The BCP stated in a statement that bitcoin is not legal currency and is used for criminal operations.
The development of its digital currency is interesting to complement cash and is being studied.
The Central Bank of Paraguay (BCP) issued a statement on Wednesday, December 15, warning the population of that country about the use of bitcoin (BTC) and other cryptocurrencies. Fear, uncertainty and doubt (fear, uncertainty and doubt or FUD) are the emotions that emerge from the message of the Paraguayan body, which is quite similar to others of its style in other countries.
At release, it is clarified that cryptocurrencies are not legal tender in the country and their volatility is highlighted, which makes them “high risk” investments.
Likewise, the text of the highest monetary entity in Paraguay states that “cryptocurrencies, as they are not issued by a Central Bank, do not have legal tender or any cancellation force.” In the national territory, the only valid currency is the guaraní, as detailed in the Organic Law of the BCP.
On the other hand, the BCP also referred to the volatility exhibited by some cryptocurrencies such as bitcoin. In this regard, the bank highlights the fact that the value of a cryptocurrency is based on the trust of the people who use it and in the law of supply and demand. This characteristic, the text concludes, makes them “high risk” investments.
Finally, the BCP also attributes to cryptocurrencies an alleged use for “illicit operations.” This theory is based on the privacy and anonymity that some cryptocurrencies – not all – offer, characteristics that can be used to finance terrorist activities, money laundering or drug trafficking without being easily detected.
However, as CriptoNoticias has reported in the past, the use of cash remains the preferred method for crime-related transactions. In fact, it is a way that allows greater privacy than cryptocurrencies, whose information can be traced on the blockchain at all times, as explained in depth in this article.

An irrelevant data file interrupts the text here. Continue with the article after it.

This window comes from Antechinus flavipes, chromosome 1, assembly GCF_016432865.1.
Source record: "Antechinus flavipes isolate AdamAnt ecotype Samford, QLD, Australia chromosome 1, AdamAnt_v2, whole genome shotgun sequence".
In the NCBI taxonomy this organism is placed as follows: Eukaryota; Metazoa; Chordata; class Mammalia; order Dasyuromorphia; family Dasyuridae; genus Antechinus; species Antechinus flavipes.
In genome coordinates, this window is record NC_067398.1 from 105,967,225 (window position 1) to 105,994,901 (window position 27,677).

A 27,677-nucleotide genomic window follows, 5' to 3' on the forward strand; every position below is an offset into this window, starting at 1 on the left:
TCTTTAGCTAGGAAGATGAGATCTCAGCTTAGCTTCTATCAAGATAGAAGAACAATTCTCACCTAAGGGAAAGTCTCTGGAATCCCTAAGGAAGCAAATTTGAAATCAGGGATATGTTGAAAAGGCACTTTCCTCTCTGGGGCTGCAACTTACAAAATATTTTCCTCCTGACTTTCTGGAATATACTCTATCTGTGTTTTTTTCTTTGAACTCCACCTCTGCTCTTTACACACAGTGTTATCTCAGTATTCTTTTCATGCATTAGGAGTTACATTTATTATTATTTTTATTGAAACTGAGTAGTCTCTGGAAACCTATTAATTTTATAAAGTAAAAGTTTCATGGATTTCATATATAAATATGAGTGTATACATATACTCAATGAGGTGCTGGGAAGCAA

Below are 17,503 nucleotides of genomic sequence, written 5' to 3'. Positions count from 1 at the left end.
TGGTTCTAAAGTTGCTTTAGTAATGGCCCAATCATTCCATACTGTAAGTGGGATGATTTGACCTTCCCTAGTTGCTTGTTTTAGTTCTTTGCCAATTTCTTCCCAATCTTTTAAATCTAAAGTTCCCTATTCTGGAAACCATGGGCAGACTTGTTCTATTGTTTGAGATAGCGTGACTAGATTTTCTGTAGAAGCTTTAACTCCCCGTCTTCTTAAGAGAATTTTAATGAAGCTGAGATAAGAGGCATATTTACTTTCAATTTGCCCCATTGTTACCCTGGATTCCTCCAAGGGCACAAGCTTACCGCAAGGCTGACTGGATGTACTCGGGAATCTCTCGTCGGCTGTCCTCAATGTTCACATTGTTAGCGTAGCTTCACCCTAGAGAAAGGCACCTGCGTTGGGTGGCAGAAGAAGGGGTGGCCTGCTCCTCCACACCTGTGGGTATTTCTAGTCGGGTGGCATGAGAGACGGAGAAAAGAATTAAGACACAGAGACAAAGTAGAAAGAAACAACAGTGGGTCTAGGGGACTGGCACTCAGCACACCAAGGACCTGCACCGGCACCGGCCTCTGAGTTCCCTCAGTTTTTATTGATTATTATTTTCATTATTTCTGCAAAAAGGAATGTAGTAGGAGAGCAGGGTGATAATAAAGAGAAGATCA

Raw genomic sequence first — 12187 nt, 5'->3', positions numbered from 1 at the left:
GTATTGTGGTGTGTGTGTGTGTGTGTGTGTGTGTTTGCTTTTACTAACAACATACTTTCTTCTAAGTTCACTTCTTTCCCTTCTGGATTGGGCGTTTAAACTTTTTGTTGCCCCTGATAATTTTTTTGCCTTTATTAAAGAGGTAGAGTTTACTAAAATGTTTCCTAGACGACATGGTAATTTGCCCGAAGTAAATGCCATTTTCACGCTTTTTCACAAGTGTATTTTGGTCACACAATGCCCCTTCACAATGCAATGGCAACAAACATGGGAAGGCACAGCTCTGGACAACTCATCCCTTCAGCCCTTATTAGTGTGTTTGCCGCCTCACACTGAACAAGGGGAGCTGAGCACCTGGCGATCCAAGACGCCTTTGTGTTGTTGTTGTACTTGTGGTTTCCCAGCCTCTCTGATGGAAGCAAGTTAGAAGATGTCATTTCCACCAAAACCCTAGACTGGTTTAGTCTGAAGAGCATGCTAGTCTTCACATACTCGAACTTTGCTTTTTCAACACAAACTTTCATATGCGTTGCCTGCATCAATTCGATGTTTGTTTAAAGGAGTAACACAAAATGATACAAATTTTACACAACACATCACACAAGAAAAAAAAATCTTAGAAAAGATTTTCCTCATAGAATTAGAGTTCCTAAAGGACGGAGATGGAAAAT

Will Paraguay have its CBDC?
In a second part of the statement, the analysis that the BCP carries out to implement its own digital currency in the future is detailed. These instruments are called CBDC, which stands for central bank digital currency, or central bank digital currency.
The main motivation for this to happen is its possible use as a payment method “Without the risks associated with private cryptocurrencies,” the document details. In this sense, it is added that “a digital currency issued by the BCP could provide complementary money to the public, adhering to the development of the national payment system.”
To that end, the organization created the Working Group on Digital Currency of the Central Bank of Paraguay, which also monitors the progress of other central banks in this area.
Other central banks that spread FUD on bitcoin
As well as that of Paraguay in this opportunity, other central banks in Latin America have spoken out against the popularization of cryptocurrencies. To express that dissatisfaction, they all resorted to the same method: a statement that talks about the “risks” of bitcoin and similar cryptocurrencies.
For example, CriptoNoticias has reported on several occasions the notices of the Central Bank of the Argentine Republic on volatility, insecurity and other disadvantages of using bitcoin.
Similarly, the Central Bank of Chile warned in 2019 that cryptocurrencies cannot replace fiat money, while in Bolivia it was not the Central Bank but the Bolivian Financial System Authority (ASFI) that was in charge of “taking care” of the citizens of the supposed danger that crypto assets carry.